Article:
This article discusses how participatory technology appraisal as part of the Universal Coverage Scheme (UCS) in Thailand contributes to improving access to essential health services among vulnerable populations.
Document review was conducted on health technology appraisal approaches introduced by the UCS. The review involves health benefit proposals advanced by stakeholders and also meeting minutes of relevant working groups and committees published between 2010 and 2015.
From the establishment of the UCS participatory technology appraisal mechanism in 2010 until 2015, a total of 133 health interventions have been nominated. Some nominations highlight problems in access to care among vulnerable populations. As policy advocates continue to be involved in the latter stages of coverage decisions, they have opportunities to persuade policy makers and other stakeholders to agree to the rationales of their proposals. Some interventions were rejected because they did not meet value for money, affordability, and feasibility criteria; however, topic nominations from stakeholders as well as relevant deliberation throughout the technology appraisal processes have a potential to improve accessibility of health care among the disadvantaged.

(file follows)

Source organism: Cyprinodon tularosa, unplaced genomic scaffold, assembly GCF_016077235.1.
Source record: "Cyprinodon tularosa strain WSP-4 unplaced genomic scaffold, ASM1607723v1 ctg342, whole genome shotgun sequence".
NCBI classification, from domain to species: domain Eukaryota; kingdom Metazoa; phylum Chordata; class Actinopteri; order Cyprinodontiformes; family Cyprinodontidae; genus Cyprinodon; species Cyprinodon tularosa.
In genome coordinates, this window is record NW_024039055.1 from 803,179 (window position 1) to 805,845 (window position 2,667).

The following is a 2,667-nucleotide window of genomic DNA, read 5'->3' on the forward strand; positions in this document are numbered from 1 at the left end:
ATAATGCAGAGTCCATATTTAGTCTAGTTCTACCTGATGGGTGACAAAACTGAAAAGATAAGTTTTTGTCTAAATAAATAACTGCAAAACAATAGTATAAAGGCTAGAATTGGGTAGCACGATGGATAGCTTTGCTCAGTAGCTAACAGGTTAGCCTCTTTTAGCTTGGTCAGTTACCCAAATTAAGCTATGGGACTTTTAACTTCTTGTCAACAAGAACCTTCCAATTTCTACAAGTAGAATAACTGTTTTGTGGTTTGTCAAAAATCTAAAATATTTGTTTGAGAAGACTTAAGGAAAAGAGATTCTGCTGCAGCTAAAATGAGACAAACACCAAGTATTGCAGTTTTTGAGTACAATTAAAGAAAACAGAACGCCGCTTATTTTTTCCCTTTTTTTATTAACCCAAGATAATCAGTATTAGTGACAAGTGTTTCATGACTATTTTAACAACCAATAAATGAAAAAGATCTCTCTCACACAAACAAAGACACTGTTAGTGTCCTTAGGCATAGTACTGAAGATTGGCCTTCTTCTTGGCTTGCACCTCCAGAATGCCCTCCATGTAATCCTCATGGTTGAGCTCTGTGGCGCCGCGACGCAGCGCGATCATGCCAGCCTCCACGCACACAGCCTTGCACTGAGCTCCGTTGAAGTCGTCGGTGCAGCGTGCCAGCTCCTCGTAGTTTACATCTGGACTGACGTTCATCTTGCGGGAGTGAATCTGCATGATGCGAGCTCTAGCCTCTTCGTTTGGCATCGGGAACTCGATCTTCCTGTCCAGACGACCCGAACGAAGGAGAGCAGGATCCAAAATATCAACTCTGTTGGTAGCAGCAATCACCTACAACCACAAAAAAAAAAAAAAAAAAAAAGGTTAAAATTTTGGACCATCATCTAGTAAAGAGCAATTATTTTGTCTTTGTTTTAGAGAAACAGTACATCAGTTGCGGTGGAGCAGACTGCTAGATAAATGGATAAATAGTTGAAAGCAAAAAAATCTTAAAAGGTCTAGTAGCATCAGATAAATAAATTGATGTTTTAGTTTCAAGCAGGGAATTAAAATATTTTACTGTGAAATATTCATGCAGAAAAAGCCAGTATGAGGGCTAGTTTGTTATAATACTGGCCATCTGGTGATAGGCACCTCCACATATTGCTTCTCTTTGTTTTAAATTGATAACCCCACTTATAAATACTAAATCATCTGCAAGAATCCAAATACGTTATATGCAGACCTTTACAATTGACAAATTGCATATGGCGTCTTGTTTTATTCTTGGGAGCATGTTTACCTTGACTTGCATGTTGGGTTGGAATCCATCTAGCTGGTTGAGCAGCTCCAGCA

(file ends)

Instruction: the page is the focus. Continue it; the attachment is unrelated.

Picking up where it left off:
Through participation in the UCS policy-making processes, key stakeholders are able to direct the attention of decision makers to significant gaps in access to services among vulnerable citizens, a health system problem rarely brought to discussion by policy elites and experts. The Thai experience reaffirms participatory technology appraisal as a supportive measure to providing universal health coverage.
Access to healthcare; Stakeholder participation; Technology appraisal; Vulnerable populations
Click here to access the publication: https://www.ncbi.nlm.nih.gov/pubmed/31292013